Hamburg-America Line, established in Germany in 1847 (and today’s Hapag-Lloyd), can also lay at least partial claim to the title of Cruise Ship Inventor with their Prinzessin Victoria Luise in 1900, which declared itself the first ship purpose-designed for cruising and was as luxurious as its builders could make it, the maritime answer to the Orient-Express rail service. Needless to say, there were only a small handful of regular cruise-goers who could afford the fares, hence cruising as a genuine holiday idea remained in its infancy.

Indeed, it largely stayed there through the first 60 years of the 20th century, the haven of the rich and famous, the aristocracy and the well-to-do. Ships certainly got fancier – the classic Normandie of the mid-1930s was reputed to be the most ostentatiously chic vessel of her generation – and bigger, with ships pushing 70,000 tons with the 1960s builds of the venerable QE2 and the SS France. But the days of what we now know as cruising had still not arrived. True, the 1960s marked the end of an era, in that genuine cruise liners – ships that offered line voyages – were rapidly becoming a thing of the past, pushed into obsolescence by Mr Boeing and friends, who could send people around the world far quicker and more efficiently than anything travelling by sea. Therefore, the ship owners of the world had a problem. They still had berths to fill, but people were increasingly reluctant to hand over large amounts of cash for a journey that could now be taken in hours instead of days. Ocean voyages were also still seen as the preserve of the well-heeled, an image problem not helped by the Royal Family, who continued to be seen on the Royal Yacht Britannia, the ultimate bastion of status and prestige.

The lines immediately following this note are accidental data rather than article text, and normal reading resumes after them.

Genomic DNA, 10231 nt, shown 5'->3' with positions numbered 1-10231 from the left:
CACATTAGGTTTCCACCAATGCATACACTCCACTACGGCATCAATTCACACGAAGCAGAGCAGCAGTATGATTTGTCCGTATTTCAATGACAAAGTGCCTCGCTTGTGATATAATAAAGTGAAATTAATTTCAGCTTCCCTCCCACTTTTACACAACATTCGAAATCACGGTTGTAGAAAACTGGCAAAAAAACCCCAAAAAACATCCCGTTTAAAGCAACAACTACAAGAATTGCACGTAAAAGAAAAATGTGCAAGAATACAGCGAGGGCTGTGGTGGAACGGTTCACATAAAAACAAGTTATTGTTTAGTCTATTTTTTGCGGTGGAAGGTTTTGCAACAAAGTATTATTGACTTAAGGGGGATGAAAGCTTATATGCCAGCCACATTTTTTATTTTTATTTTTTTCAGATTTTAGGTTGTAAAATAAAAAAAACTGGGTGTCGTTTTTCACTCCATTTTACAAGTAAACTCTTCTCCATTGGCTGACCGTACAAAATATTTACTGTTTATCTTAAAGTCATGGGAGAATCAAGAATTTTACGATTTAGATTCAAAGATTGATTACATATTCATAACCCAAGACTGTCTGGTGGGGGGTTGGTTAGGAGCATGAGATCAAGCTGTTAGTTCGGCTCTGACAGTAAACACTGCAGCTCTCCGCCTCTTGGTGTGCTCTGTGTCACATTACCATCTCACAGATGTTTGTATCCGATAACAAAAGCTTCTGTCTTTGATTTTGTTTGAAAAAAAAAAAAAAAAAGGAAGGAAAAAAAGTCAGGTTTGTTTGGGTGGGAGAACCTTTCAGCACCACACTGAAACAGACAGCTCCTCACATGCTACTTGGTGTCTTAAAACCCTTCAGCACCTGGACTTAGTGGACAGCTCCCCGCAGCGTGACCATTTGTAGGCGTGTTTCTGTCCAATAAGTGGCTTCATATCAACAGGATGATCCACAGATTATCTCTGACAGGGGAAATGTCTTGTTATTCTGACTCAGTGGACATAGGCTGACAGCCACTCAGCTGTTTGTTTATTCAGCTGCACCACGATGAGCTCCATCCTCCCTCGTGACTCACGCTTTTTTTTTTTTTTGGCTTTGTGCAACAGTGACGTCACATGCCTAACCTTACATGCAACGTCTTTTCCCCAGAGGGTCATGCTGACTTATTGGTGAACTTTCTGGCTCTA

Perhaps almost inevitably, it took a Viking to point the cruise business back in the right direction. Norwegian shipping magnate Knut Utstein Kloster had been reading the tea leaves for several years and could see a potential market opening up, using existing tonnage and new routes. In 1966, Kloster and Israeli businessman Ted Arison formed Norwegian Caribbean Line using Kloster’s recently-built cruise-ferry as their debut vessel.

The 8,666-ton Sunward had been a colossal failure on the Southampton-Gibraltar ferry service but, transferred to Miami and with the Caribbean as her playground, a whole new holiday type was born.

Norwegian Caribbean became Norwegian Cruise Line, Arison left to start his own fledgeling company, a little thing called Carnival Cruise Lines, and they were joined in 1968 by another Norwegian concern, Royal Caribbean Cruise Line, a joint venture between three Oslo-based shipping businesses.

To all intents and purposes, modern cruising was now up and running. The three companies – Carnival, Norwegian and Royal Caribbean – have been locked in a hardware ‘arms race’ ever since, each striving to get bigger, better, fancier. Norwegian effectively broke the mould of cruising, and the other players picked it up and ran with it.

And those Vikings, well, they were definitely involved. There was even a Royal Viking Line, another Norwegian collaboration and an upmarket alternative to Royal Caribbean, from 1972-94 that served to underline Norway’s role in the modern face of cruising.

So, the next time someone asks you why you insist on taking a cruise for your holiday, you can just tell them you’re off for a Viking good time…

What switched you on to cruising? Where was your first cruise experience? Give us your thoughts in the Comments section below.